Seventh, “better safe than sorry” thinking tends to overlook the danger of mission creep and strategic overstretch. Not only could the United States find itself stuck interminably in stalemated civil wars, but it may also get further dragged into conflicts (by the way, all in the name of fighting non-global-reach terrorists) to prop up increasingly unpopular, nondemocratic partners as they lose domestic support and legitimacy.

Escalating U.S. involvement in Somalia since 2001

Since the start of the Global War on Terror, Somalia has been a central focus of U.S. counterterrorism efforts with regular strikes against Al-Qaeda and Al-Shabaab leaders.

In many respects, mission creep is already happening: Since 2006 there have been more than 20 new U.S. military bases, expansive use of U.S. airpower, and substantial increases in U.S. military personnel in Africa.

Specific theaters tell a story of mission creep too. U.S. engagement in Somalia started small in the late 2000s with security assistance and training for the Somali army. It ballooned in the 2010s to hundreds of airstrikes, bases in-country, and U.S. special operators deployed on the ground to fight Al-Shabaab directly.72 Likewise, in West Africa, U.S. military engagement started as a refueling mission to support Operation Barkhane, France’s expansive counterterrorism program in the region. Since then, the U.S. presence has expanded substantially to include U.S. troops fighting terrorists in Niger and perhaps other West African countries, expansive drone activity, multiple bases in the region, and training in neighboring states.73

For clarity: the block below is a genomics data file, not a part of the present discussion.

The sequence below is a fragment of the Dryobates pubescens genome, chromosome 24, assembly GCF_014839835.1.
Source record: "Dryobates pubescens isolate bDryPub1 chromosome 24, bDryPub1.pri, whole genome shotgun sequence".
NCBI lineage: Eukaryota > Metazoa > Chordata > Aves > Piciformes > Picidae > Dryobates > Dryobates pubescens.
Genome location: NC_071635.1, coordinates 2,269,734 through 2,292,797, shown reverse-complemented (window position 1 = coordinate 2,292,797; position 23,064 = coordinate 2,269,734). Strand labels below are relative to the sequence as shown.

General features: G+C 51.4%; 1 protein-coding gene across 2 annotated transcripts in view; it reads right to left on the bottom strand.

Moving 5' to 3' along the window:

Today, in fact, the potential for additional mission creep and strategic overstretch is probably most acute for the United States in West Africa. Without serious reassessment, the United States could easily be heading toward dramatically increasing troops, drone strikes, training, and the like to prop up unstable, unpopular regimes in this region.